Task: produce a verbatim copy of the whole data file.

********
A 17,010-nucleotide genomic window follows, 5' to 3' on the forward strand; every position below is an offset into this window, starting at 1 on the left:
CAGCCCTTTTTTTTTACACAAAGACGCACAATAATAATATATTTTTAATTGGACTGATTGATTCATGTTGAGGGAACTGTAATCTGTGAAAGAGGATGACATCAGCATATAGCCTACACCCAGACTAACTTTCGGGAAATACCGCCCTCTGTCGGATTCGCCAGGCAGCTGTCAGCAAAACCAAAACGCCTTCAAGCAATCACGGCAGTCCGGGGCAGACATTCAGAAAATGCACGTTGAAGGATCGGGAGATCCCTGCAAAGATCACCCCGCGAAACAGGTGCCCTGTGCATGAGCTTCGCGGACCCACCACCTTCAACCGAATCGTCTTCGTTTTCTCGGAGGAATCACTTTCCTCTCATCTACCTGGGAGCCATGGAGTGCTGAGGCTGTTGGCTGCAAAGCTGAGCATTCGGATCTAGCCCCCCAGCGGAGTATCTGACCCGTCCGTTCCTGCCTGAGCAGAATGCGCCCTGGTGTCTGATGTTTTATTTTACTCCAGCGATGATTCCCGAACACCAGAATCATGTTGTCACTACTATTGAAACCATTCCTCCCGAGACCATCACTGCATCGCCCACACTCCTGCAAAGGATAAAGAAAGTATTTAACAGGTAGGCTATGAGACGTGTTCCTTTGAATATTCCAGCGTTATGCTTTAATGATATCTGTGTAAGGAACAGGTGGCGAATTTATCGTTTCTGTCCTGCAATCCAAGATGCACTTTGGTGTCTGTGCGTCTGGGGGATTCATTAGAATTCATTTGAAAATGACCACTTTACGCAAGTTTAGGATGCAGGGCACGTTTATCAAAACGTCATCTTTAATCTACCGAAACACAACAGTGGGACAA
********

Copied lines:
A 17,010-nucleotide genomic window follows, 5' to 3' on the forward strand; every position below is an offset into this window, starting at 1 on the left:
CAGCCCTTTTTTTTTACACAAAGACGCACAATAATAATATATTTTTAATTGGACTGATTGATTCATGTTGAGGGAACTGTAATCTGTGAAAGAGGATGACATCAGCATATAGCCTACACCCAGACTAACTTTCGGGAAATACCGCCCTCTGTCGGATTCGCCAGGCAGCTGTCAGCAAAACCAAAACGCCTTCAAGCAATCACGGCAGTCCGGGGCAGACATTCAGAAAATGCACGTTGAAGGATCGGGAGATCCCTGCAAAGATCACCCCGCGAAACAGGTGCCCTGTGCATGAGCTTCGCGGACCCACCACCTTCAACCGAATCGTCTTCGTTTTCTCGGAGGAATCACTTTCCTCTCATCTACCTGGGAGCCATGGAGTGCTGAGGCTGTTGGCTGCAAAGCTGAGCATTCGGATCTAGCCCCCCAGCGGAGTATCTGACCCGTCCGTTCCTGCCTGAGCAGAATGCGCCCTGGTGTCTGATGTTTTATTTTACTCCAGCGATGATTCCCGAACACCAGAATCATGTTGTCACTACTATTGAAACCATTCCTCCCGAGACCATCACTGCATCGCCCACACTCCTGCAAAGGATAAAGAAAGTATTTAACAGGTAGGCTATGAGACGTGTTCCTTTGAATATTCCAGCGTTATGCTTTAATGATATCTGTGTAAGGAACAGGTGGCGAATTTATCGTTTCTGTCCTGCAATCCAAGATGCACTTTGGTGTCTGTGCGTCTGGGGGATTCATTAGAATTCATTTGAAAATGACCACTTTACGCAAGTTTAGGATGCAGGGCACGTTTATCAAAACGTCATCTTTAATCTACCGAAACACAACAGTGGGACAA